Trash Challenge Serbia to kick off on Sunday, April 21 with Mt. Avala cleanup
Trash Challenge Serbia will kick off on April 21 as part of the global #TrashTag challenge.
Producer responsibility organization (PRO) Ekostar Pak, which manages packaging waste, and associations Trash Hero Belgrade and Avala Green Life will organize a cleanup action on Mt. Avala near Belgrade on Sunday, April 21 ahead of Earth Day.
“Trash Hero has so far organized 17 cleanup actions across Serbia, and Trash Challenge and cooperation with Ekostar Pak have proven to be the ideal model to support all those wishing to take part,” says Dragana Katić, co-founder of Trash Hero Belgrade, adding that around 300 people are expected to take part in the Mt. Avala cleanup.
Preparatory Trash Challenge actions have already been organized in Belgrade, Vršac, Pančevo, Zrenjanin, Kragujevac, Lazarevac, Begeč, Bačka Palanka, Ub, Vranje, Boleč, Smederevo, Valjevo, Šid and other towns in Serbia, says Katić.
On Sunday, the organizers and volunteers from Belgrade will clean up an illegal dump site at the Put za vinograde location, where 60,000 people are dumping their waste.
In Serbia, around 20% of generated municipal waste in the country is not collected in an organized way, but rather ends up in one of the illegal dump sites, whose number is estimated at over 3,500.
The illegal dump site on Mt. Avala spans over three hectares of forest land and is a threat to one of Belgrade’s key natural areas, the organizers say.
Trash Challenge Avala will last from 10 am to 12 pm, with all participants to get tools, gloves, and bags to sort and collect waste. Following the cleanup, a Trash Challenge picnic will be hosted, including a waste sorting workshop for children, lunch, and a social mixer.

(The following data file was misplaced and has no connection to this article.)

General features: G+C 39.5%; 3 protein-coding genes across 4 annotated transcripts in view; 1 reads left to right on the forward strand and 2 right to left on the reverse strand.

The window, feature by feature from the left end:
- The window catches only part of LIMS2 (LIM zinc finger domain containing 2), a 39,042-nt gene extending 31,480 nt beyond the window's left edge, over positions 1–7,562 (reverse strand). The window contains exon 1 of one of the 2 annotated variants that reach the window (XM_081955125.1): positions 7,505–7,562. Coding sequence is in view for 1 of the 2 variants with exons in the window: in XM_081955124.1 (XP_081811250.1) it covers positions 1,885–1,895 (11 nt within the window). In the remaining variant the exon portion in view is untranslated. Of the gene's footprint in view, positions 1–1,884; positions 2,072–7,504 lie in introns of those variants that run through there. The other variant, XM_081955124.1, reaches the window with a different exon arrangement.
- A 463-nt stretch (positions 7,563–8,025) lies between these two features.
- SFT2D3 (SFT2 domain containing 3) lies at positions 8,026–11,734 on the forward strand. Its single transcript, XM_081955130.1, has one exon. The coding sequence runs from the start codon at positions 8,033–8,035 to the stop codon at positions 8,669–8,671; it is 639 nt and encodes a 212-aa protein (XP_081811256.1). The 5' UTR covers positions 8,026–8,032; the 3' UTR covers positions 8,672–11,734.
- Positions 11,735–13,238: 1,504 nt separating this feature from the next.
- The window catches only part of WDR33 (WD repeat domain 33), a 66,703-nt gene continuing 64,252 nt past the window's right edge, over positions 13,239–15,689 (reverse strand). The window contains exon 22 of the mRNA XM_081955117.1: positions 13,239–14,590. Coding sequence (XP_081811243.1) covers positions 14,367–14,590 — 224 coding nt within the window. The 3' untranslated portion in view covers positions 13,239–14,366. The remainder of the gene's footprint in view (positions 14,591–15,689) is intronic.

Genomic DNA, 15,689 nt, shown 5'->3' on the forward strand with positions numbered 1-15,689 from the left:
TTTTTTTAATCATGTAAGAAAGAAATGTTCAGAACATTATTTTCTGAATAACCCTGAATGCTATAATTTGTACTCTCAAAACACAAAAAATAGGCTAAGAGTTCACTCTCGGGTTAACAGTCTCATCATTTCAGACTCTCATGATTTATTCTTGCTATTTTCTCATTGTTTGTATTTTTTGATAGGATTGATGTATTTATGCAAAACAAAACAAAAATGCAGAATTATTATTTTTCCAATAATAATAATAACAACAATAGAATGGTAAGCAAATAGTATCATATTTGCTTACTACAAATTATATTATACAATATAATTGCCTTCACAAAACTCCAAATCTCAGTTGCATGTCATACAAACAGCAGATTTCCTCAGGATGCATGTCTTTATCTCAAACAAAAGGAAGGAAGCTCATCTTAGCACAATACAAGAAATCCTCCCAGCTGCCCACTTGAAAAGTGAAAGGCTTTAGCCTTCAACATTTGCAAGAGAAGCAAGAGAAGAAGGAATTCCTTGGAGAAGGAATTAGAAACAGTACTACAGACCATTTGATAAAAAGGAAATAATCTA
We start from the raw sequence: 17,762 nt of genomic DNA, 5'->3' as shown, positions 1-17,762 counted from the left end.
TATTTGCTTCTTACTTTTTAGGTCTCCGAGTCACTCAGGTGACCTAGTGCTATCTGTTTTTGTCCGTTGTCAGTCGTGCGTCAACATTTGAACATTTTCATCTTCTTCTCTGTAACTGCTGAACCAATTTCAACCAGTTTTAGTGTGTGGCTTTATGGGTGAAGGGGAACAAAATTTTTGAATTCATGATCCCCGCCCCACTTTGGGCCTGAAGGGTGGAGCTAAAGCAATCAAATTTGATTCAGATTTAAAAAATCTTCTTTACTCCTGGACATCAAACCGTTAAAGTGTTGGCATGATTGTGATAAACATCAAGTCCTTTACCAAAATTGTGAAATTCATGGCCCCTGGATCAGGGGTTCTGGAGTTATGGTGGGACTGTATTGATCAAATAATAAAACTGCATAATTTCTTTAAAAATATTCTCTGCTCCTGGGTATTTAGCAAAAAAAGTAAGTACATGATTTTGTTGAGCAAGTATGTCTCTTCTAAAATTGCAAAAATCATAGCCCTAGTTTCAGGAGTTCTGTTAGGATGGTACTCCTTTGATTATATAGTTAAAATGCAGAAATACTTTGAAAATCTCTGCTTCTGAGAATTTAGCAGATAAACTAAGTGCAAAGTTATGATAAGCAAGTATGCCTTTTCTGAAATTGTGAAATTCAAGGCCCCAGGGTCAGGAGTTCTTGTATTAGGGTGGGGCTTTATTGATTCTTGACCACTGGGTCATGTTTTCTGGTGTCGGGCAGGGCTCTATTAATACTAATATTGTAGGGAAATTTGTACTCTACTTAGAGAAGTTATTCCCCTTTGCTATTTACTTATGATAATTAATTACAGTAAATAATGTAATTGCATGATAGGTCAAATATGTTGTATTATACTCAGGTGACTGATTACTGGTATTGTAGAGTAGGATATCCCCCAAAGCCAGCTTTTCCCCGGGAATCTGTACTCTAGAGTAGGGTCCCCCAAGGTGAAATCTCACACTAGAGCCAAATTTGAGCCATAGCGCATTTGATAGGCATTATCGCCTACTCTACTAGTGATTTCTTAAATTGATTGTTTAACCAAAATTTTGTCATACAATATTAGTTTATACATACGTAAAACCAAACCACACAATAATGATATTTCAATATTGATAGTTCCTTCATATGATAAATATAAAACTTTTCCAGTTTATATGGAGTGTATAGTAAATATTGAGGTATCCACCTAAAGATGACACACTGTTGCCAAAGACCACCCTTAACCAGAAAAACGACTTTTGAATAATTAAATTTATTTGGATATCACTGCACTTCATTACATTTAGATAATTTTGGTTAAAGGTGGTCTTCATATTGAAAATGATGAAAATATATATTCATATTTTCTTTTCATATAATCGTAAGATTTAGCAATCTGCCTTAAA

The action will mark the official start of the national Trash Challenge Serbia campaign launched by Ekostar Pak and Trash Hero to motivate individuals, organizations, and companies to clean up their environment and inspire others.
All those wishing to participate can apply by filling out a form on Ekostar Pak’s website in order to get bags and gloves free of charge, as well as to receive assistance in organizing cleanup actions. The form and campaign information are available here.
The organizers are inviting all citizens to join them in cleaning up Mt. Avala and are asking those arriving by car to let them know if they can give a lift to some of the other participants in need of transportation.
Earth Day marked since 1970
On April 22, 1970, 20 million Americans took to the streets, parks, and auditoriums to demonstrate for a healthy, sustainable environment in massive coast-to-coast rallies, Earth Day Network writes on its website.
Thousands of colleges and universities organized protests against the deterioration of the environment. Groups that had been fighting against oil spills, polluting factories and power plants, raw sewage, toxic dumps, pesticides, freeways, the loss of wilderness, and the extinction of wildlife suddenly realized they shared common values.
By the end of that year, the first Earth Day had led to the creation of the United States Environmental Protection Agency (EPA) and the passage of the Clean Air, Clean Water, and Endangered Species Acts.